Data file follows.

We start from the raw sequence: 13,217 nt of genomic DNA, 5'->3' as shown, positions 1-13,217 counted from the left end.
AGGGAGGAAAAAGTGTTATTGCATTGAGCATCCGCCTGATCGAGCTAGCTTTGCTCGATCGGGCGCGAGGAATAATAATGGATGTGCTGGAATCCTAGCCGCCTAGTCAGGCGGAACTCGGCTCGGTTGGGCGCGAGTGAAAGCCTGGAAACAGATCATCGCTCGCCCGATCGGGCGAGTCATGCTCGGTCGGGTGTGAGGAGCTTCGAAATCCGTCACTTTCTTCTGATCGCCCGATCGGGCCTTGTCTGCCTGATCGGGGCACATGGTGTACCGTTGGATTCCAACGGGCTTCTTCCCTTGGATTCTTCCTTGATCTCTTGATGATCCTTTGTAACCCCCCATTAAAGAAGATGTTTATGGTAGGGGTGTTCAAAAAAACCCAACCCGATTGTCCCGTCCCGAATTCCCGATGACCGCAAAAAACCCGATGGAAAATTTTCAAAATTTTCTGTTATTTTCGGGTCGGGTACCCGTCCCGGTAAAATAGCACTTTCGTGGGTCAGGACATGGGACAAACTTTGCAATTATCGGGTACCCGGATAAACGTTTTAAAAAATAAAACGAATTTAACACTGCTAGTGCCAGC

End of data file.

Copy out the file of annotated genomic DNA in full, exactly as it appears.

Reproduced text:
We start from the raw sequence: 13,217 nt of genomic DNA, 5'->3' as shown, positions 1-13,217 counted from the left end.
AGGGAGGAAAAAGTGTTATTGCATTGAGCATCCGCCTGATCGAGCTAGCTTTGCTCGATCGGGCGCGAGGAATAATAATGGATGTGCTGGAATCCTAGCCGCCTAGTCAGGCGGAACTCGGCTCGGTTGGGCGCGAGTGAAAGCCTGGAAACAGATCATCGCTCGCCCGATCGGGCGAGTCATGCTCGGTCGGGTGTGAGGAGCTTCGAAATCCGTCACTTTCTTCTGATCGCCCGATCGGGCCTTGTCTGCCTGATCGGGGCACATGGTGTACCGTTGGATTCCAACGGGCTTCTTCCCTTGGATTCTTCCTTGATCTCTTGATGATCCTTTGTAACCCCCCATTAAAGAAGATGTTTATGGTAGGGGTGTTCAAAAAAACCCAACCCGATTGTCCCGTCCCGAATTCCCGATGACCGCAAAAAACCCGATGGAAAATTTTCAAAATTTTCTGTTATTTTCGGGTCGGGTACCCGTCCCGGTAAAATAGCACTTTCGTGGGTCAGGACATGGGACAAACTTTGCAATTATCGGGTACCCGGATAAACGTTTTAAAAAATAAAACGAATTTAACACTGCTAGTGCCAGC